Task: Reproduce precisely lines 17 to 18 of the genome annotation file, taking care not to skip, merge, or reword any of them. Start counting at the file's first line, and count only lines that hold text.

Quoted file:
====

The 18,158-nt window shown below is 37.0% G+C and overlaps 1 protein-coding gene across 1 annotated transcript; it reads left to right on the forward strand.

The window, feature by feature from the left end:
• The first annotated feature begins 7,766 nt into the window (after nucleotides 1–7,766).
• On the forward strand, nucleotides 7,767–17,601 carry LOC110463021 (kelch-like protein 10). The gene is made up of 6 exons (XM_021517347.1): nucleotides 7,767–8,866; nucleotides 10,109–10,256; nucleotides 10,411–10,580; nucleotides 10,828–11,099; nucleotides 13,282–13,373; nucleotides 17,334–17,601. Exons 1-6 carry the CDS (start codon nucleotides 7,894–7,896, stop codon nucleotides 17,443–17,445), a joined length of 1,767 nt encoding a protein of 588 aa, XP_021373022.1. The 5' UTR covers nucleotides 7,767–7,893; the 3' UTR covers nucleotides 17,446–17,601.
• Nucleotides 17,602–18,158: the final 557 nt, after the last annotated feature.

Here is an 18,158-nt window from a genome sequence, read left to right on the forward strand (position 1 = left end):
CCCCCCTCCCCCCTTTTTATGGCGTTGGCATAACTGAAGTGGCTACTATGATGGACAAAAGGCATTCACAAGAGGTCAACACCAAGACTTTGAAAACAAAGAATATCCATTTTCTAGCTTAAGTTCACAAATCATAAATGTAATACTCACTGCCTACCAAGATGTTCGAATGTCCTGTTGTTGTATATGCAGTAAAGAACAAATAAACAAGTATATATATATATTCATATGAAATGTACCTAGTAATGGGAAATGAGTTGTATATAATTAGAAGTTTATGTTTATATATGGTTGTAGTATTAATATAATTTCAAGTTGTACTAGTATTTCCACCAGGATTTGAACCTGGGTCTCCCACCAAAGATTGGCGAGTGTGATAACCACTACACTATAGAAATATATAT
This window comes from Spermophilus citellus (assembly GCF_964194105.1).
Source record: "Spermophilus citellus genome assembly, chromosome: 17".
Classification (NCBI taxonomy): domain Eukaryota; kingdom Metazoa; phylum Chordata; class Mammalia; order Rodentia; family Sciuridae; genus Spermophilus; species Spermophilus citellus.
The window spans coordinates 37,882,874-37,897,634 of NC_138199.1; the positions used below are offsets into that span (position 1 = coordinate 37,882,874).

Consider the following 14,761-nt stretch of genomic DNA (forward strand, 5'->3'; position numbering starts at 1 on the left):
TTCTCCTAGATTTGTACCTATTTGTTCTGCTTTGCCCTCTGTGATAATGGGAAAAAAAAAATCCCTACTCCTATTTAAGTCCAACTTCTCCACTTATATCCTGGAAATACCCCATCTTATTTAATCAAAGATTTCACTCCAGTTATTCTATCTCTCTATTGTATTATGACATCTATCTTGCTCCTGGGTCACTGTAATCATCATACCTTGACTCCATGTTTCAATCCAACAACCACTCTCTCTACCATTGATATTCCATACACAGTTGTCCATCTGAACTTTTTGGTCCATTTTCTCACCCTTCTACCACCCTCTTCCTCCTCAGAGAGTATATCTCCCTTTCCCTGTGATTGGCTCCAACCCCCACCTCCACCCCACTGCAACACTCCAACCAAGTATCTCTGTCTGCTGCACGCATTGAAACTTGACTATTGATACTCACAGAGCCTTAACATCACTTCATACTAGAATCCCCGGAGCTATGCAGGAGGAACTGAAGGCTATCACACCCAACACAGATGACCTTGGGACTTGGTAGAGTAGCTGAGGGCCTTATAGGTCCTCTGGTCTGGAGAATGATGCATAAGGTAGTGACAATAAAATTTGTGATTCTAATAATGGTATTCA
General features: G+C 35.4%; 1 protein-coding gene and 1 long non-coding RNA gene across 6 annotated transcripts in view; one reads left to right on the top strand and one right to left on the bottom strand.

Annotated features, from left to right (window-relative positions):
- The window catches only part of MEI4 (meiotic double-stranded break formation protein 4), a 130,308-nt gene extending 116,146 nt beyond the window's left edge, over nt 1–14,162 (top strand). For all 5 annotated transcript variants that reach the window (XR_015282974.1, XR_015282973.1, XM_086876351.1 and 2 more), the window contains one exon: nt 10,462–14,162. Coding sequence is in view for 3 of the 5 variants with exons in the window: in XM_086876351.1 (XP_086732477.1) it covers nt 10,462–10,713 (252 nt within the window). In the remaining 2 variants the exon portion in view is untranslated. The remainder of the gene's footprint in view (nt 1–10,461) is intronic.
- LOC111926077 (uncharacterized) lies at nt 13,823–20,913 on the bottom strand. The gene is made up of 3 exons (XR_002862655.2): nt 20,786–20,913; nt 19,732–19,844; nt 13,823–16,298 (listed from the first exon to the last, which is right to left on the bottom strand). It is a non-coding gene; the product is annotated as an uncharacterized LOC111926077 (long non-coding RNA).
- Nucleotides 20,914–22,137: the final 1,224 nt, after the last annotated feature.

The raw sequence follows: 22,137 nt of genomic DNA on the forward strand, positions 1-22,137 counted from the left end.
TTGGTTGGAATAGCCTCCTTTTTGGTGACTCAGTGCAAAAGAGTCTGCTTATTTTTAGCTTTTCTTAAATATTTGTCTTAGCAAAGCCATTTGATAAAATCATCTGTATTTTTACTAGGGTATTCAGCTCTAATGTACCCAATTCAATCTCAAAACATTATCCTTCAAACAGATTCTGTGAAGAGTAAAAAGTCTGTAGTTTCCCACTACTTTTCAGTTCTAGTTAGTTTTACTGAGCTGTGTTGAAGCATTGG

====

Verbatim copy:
- LOC111926077 (uncharacterized) lies at nt 13,823–20,913 on the bottom strand. The gene is made up of 3 exons (XR_002862655.2): nt 20,786–20,913; nt 19,732–19,844; nt 13,823–16,298 (listed from the first exon to the last, which is right to left on the bottom strand). It is a non-coding gene; the product is annotated as an uncharacterized LOC111926077 (long non-coding RNA).
- Nucleotides 20,914–22,137: the final 1,224 nt, after the last annotated feature.